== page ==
CAMERA, ACTION, JULIA MARGARET CAMERON– by Juliet Coombe
Norwood is full of pioneering characters and to learn more about the people living in the area, it is worth studying the work of the most significant 19th century female British photographer, Julia Margaret Cameron, who was totally bewitched by Sri Lankan plantation life. Leaving Norwood Ceylon Tea Trails Bungalow behind you, with its fine views of the eastern end of the Bogawantalawa valley, head along the trail to the next valley to find St, Mary’s Church and the grave of one of the worlds most famous female 19th century photographers that captured the spirit of the Sri Lankan people working at first in coffee and later tea. She was buried here in 1879, at the age of 63, having spent six years producing wholly original portraits of the islanders that decorate the rooms of the most elite bungalows in the area and in particular Tiensin Bungalow, part of the Ceylon Tea Trails collection. Cameron originally went to Sri Lanka, then Ceylon, to help manage the family coffee plantation, which was badly damaged by the blight, but was soon mesmerised by the ancient traditions, mental and physical strength of the people whose daily life she would capture on camera.
Julia Cameron’s grave
Her black and white photographs, already well known in London high society, showed a new level of respect for their knowledge of plants, creativity and resourcefulness, which are unmatched even to this day by other portrait photographers. Always supported by her coffee farming husband, Cameron wrote: “My husband, from first to last, has watched every picture with delight, and it is my daily habit to run to him with every glass upon which a fresh glory is newly stamped, and to listen to his enthusiastic applause.” Her obsession, to capture the beautiful people of the hills as she walked through the plantations daily, amused guests to her home, who would say, “if she took a fancy to the back of one of the people she was photographing, she insisted on her son retaining him as her gardener, though she had no garden and he did not even know the meaning of the word garden.” Cameron’s dramatically lit black and white pictures, with soft focus and angles that looked up at those she captured, instead of down like most of the other image producers of the period uniquely caught the inner strength of these inspirational people whose descendants still live in these remote pockets.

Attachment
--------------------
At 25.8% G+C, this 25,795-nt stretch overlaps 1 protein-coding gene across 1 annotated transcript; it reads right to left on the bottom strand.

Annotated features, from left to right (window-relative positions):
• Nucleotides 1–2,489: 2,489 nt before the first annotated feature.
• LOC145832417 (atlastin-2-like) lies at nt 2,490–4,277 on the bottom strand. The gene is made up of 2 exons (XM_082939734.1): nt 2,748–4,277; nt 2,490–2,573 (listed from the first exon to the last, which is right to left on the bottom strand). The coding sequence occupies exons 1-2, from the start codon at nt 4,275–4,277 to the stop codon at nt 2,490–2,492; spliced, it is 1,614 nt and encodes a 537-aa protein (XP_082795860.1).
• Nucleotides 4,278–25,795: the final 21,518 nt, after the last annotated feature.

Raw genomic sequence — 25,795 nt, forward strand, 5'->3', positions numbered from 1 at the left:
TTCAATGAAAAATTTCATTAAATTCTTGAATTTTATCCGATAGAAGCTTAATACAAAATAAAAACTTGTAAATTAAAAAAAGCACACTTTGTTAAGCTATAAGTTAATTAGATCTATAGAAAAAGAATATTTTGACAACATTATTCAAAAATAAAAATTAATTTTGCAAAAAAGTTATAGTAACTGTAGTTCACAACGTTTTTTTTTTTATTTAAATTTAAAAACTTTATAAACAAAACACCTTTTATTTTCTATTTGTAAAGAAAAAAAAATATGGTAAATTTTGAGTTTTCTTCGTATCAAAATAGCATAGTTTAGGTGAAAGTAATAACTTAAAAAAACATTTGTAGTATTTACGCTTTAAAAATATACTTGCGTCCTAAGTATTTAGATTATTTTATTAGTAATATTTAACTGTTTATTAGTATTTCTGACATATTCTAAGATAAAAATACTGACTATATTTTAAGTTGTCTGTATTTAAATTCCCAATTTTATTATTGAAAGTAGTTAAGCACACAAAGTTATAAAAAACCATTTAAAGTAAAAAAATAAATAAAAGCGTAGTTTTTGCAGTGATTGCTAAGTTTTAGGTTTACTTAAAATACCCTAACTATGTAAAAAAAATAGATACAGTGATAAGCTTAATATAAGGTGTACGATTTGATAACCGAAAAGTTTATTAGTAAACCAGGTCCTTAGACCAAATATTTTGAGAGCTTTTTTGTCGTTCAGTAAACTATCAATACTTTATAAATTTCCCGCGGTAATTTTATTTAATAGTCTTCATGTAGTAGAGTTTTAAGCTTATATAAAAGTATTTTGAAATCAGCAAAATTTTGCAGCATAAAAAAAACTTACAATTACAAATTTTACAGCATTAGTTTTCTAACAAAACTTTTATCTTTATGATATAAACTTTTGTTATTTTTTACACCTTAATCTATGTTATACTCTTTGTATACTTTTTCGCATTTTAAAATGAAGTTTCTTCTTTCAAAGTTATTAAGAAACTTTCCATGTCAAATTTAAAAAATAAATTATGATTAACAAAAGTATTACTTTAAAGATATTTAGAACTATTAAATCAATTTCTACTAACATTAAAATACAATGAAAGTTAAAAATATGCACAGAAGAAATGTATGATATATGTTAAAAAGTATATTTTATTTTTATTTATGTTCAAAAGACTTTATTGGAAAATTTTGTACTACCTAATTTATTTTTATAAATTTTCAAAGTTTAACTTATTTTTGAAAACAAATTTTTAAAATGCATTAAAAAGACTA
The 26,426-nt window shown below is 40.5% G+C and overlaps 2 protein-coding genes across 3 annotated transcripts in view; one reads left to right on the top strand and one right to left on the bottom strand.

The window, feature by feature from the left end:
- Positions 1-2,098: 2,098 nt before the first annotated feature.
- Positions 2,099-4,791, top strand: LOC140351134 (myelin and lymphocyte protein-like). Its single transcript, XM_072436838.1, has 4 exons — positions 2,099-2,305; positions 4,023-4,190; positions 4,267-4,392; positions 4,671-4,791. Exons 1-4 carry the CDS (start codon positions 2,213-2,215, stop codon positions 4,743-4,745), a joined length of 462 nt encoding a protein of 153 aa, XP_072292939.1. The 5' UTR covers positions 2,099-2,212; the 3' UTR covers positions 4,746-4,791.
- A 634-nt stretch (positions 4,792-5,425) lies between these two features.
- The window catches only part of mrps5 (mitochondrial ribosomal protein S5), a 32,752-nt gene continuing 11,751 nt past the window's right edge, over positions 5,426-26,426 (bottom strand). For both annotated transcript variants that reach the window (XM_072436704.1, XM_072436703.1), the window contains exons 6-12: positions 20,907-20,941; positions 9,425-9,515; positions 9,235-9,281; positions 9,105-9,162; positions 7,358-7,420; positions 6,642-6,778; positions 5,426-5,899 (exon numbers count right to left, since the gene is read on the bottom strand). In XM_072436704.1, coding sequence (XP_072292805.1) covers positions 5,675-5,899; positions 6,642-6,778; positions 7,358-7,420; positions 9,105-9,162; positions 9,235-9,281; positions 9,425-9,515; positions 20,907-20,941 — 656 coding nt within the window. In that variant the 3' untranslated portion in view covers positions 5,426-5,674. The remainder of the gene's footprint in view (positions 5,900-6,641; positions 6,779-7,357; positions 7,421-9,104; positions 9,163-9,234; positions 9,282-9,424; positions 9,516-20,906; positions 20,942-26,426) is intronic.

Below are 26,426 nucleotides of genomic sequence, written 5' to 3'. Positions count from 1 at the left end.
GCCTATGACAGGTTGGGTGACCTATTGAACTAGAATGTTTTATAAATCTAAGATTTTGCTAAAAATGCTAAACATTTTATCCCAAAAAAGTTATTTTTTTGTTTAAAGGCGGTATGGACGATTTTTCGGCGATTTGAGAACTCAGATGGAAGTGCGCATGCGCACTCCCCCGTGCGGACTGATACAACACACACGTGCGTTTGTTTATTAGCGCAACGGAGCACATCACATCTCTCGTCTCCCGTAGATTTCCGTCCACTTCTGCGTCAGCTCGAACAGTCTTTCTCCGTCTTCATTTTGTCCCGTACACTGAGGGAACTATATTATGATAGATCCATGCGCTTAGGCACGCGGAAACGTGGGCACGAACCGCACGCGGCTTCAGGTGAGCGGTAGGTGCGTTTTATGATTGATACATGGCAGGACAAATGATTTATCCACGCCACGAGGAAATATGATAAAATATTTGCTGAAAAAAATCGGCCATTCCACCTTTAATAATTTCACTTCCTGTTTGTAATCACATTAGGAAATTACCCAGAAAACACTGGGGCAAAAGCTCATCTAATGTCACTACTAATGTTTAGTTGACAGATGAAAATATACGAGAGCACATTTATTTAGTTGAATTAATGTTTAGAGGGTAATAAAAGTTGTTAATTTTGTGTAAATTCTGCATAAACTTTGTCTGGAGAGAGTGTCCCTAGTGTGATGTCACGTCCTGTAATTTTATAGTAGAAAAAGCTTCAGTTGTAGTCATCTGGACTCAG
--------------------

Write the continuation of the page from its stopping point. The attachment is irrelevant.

Ask about Cameron inside Saint Mary’s Church and you will be taken on a little tour to her grave and be told many fascinating things about the area including the best spot to have a refreshing cup of tea. The stain glass inside the church was provided by the Cameron family and the people who come to Sunday service have lots to say about her and her religious like depictions of their ancestors.One old lady told me she could even make sinners look like saints and gave ordinary folk like tea pickers mythical in status in her photographs. Sadly you can only see her best work by taking a trip to her home Dimbola on the Isle of Wight.
Thuppahi's Blog · This web site presents the interventions of MICHAEL ROBERTS in the public realm with reference to Sri Lankan political affairs. It will embrace the politics of cricket as well. ROBERTS was educated at St. Aloysius College in Galle and the universities of Peradeniya and Oxford. He taught History at Peradeniya University and Anthropology at Adelaide university. He is now retired and lives in Adelaide.